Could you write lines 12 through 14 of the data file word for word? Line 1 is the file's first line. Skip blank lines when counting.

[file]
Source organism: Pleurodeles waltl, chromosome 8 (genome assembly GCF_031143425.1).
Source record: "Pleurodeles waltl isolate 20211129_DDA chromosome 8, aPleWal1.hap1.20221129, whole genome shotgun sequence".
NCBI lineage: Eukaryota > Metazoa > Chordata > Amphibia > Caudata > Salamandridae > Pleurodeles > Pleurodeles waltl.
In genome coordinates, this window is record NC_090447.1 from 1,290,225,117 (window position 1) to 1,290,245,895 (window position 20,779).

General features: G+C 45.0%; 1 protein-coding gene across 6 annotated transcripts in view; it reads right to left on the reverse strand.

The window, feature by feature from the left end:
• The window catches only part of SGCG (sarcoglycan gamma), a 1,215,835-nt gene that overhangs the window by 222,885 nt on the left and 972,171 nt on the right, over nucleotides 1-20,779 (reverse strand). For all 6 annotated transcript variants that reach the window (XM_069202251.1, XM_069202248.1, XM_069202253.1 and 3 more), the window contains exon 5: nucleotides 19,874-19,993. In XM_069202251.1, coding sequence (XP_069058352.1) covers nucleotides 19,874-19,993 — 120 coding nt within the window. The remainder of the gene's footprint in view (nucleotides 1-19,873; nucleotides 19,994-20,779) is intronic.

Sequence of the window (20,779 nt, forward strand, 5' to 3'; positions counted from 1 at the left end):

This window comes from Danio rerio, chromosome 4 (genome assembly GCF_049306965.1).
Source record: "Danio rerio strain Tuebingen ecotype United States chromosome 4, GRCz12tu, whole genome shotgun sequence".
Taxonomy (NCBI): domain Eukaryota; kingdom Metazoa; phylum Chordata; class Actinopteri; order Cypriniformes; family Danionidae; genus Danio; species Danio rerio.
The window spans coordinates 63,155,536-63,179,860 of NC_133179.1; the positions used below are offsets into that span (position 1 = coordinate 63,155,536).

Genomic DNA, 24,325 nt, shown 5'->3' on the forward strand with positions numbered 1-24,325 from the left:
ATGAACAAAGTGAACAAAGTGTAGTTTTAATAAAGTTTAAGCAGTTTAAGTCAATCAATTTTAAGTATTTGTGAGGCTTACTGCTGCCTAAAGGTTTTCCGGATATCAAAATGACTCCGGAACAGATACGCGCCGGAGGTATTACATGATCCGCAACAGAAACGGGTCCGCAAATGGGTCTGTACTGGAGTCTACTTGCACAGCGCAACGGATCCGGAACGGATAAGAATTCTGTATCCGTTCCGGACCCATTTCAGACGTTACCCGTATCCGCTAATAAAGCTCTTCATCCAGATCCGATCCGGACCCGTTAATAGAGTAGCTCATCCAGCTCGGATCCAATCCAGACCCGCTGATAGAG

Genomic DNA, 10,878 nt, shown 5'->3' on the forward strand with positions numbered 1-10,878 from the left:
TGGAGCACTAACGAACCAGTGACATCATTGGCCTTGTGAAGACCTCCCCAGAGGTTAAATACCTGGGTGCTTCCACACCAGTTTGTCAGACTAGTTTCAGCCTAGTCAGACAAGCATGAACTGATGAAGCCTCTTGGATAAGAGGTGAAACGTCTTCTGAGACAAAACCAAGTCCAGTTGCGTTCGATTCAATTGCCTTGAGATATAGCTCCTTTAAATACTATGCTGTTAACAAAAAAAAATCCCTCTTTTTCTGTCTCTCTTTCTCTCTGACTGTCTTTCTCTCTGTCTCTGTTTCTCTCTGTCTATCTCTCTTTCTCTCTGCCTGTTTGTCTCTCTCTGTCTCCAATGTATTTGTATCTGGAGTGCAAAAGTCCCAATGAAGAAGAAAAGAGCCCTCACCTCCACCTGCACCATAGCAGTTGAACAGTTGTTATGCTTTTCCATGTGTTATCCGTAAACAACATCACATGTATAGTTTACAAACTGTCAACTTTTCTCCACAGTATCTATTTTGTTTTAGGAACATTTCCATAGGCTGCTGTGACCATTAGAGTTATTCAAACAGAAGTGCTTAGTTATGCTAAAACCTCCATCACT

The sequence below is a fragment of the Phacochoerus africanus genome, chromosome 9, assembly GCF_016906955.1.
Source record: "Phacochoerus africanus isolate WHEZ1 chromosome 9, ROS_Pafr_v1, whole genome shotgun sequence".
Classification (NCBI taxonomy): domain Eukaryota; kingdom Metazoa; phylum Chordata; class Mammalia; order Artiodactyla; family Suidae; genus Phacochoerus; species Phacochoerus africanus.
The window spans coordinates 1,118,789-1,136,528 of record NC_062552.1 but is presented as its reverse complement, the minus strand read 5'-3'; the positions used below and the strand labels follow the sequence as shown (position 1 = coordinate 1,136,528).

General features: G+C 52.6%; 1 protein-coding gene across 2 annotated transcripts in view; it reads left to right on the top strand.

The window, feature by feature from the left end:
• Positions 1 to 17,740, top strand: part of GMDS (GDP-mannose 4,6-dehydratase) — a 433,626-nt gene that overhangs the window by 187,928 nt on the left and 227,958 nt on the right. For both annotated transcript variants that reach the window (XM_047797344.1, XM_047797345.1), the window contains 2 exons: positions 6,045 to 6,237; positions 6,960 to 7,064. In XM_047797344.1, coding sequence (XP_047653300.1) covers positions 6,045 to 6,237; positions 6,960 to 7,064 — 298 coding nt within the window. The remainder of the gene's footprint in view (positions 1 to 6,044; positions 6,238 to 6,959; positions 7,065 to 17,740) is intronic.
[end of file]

The window spans coordinates 63,155,536-63,179,860 of NC_133179.1; the positions used below are offsets into that span (position 1 = coordinate 63,155,536).

Genomic DNA, 24,325 nt, shown 5'->3' on the forward strand with positions numbered 1-24,325 from the left:
ATGAACAAAGTGAACAAAGTGTAGTTTTAATAAAGTTTAAGCAGTTTAAGTCAATCAATTTTAAGTATTTGTGAGGCTTACTGCTGCCTAAAGGTTTTCCGGATATCAAAATGACTCCGGAACAGATACGCGCCGGAGGTATTACATGATCCGCAACAGAAACGGGTCCGCAAATGGGTCTGTACTGGAGTCTACTTGCACAGCGCAACGGATCCGGAACGGATAAGAATTCTGTATCCGTTCCGGACCCATTTCAGACGTTACCCGTATCCGCTAATAAAGCTCTTCATCCAGATCCGATCCGGACCCGTTAATAGAGTAGCTCATCCAGCTCGGATCCAATCCAGACCCGCTGATAGAG